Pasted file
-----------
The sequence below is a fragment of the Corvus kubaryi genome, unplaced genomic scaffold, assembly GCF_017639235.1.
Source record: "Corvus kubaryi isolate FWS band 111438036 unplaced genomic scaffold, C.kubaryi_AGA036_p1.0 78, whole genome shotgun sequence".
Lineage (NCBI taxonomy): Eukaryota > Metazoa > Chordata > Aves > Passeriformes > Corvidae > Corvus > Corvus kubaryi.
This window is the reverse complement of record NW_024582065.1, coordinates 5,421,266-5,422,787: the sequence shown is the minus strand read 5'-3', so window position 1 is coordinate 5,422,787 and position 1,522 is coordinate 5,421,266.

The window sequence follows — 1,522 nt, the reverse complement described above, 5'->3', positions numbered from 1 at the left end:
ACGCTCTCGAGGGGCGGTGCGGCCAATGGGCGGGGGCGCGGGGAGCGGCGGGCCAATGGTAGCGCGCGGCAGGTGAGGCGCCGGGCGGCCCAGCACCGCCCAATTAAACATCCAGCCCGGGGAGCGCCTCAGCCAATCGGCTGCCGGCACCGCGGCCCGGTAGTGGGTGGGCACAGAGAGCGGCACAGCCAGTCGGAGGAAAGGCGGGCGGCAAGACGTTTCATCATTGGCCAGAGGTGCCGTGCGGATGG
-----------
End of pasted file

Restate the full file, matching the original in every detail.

The sequence below is a fragment of the Corvus kubaryi genome, unplaced genomic scaffold, assembly GCF_017639235.1.
Source record: "Corvus kubaryi isolate FWS band 111438036 unplaced genomic scaffold, C.kubaryi_AGA036_p1.0 78, whole genome shotgun sequence".
Lineage (NCBI taxonomy): Eukaryota > Metazoa > Chordata > Aves > Passeriformes > Corvidae > Corvus > Corvus kubaryi.
This window is the reverse complement of record NW_024582065.1, coordinates 5,421,266-5,422,787: the sequence shown is the minus strand read 5'-3', so window position 1 is coordinate 5,422,787 and position 1,522 is coordinate 5,421,266.

The window sequence follows — 1,522 nt, the reverse complement described above, 5'->3', positions numbered from 1 at the left end:
ACGCTCTCGAGGGGCGGTGCGGCCAATGGGCGGGGGCGCGGGGAGCGGCGGGCCAATGGTAGCGCGCGGCAGGTGAGGCGCCGGGCGGCCCAGCACCGCCCAATTAAACATCCAGCCCGGGGAGCGCCTCAGCCAATCGGCTGCCGGCACCGCGGCCCGGTAGTGGGTGGGCACAGAGAGCGGCACAGCCAGTCGGAGGAAAGGCGGGCGGCAAGACGTTTCATCATTGGCCAGAGGTGCCGTGCGGATGG